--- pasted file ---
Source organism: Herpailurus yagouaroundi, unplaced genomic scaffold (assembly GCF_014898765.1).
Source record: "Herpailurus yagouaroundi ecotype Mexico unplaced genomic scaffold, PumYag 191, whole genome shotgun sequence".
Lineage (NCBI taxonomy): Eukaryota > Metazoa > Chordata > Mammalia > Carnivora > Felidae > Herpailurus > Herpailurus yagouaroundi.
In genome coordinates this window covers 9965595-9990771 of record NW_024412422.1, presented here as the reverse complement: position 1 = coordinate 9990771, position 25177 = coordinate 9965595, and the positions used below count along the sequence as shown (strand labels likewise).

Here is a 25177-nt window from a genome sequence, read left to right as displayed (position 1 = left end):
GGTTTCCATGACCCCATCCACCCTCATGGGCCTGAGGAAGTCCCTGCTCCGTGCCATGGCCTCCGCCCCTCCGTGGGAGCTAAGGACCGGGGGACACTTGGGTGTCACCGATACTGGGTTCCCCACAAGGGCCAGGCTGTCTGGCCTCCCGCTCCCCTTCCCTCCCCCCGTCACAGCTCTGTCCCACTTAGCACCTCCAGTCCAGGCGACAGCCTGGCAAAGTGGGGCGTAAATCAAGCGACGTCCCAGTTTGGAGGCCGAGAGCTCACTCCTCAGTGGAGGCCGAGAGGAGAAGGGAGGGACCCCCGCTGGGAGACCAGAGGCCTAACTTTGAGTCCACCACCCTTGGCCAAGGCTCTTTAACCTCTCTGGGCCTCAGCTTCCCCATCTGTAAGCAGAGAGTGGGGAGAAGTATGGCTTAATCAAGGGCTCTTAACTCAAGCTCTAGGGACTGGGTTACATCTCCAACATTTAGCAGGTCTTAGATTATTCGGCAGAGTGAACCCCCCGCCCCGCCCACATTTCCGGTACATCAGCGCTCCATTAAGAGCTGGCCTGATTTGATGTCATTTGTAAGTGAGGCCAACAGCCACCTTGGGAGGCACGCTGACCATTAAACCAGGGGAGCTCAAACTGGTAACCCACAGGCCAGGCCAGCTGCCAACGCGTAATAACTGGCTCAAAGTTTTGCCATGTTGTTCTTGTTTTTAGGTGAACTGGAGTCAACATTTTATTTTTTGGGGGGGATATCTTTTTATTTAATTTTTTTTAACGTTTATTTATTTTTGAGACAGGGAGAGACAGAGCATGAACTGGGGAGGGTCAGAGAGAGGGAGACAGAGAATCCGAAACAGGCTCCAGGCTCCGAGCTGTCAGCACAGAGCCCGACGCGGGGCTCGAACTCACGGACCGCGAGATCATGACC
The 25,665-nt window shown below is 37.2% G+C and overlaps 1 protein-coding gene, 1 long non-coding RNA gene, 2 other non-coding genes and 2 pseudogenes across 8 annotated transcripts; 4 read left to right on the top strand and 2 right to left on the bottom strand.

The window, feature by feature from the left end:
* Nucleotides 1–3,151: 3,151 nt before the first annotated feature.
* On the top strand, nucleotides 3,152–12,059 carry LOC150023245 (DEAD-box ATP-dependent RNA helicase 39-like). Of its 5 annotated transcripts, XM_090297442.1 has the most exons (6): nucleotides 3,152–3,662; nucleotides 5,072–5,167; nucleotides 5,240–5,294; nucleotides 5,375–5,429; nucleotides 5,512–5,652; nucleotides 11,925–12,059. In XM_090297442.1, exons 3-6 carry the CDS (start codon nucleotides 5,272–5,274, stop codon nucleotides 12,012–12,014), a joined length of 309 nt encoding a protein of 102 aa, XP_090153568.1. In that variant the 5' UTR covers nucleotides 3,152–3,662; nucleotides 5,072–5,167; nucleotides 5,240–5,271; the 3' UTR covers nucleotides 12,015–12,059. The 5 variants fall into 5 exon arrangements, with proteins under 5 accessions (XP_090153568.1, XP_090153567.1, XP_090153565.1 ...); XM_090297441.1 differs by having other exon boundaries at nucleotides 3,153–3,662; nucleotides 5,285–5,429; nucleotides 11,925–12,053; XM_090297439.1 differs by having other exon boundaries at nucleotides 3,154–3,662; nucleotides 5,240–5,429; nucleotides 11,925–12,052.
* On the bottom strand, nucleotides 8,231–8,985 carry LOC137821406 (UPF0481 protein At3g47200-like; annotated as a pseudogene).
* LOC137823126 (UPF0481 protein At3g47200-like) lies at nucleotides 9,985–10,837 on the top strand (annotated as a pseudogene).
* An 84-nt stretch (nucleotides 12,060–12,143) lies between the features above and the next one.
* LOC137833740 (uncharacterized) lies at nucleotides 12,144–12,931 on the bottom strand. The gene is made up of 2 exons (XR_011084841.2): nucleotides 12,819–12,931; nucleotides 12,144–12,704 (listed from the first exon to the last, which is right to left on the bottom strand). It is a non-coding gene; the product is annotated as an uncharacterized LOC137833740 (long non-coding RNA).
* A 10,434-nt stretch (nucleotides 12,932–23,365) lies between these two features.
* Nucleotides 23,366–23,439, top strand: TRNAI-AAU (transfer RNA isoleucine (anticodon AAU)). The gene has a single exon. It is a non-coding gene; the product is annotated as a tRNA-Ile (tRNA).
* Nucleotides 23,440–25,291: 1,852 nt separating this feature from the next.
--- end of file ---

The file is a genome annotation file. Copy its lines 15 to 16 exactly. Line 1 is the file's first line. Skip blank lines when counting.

* A 10,434-nt stretch (nucleotides 12,932–23,365) lies between these two features.
* Nucleotides 23,366–23,439, top strand: TRNAI-AAU (transfer RNA isoleucine (anticodon AAU)). The gene has a single exon. It is a non-coding gene; the product is annotated as a tRNA-Ile (tRNA).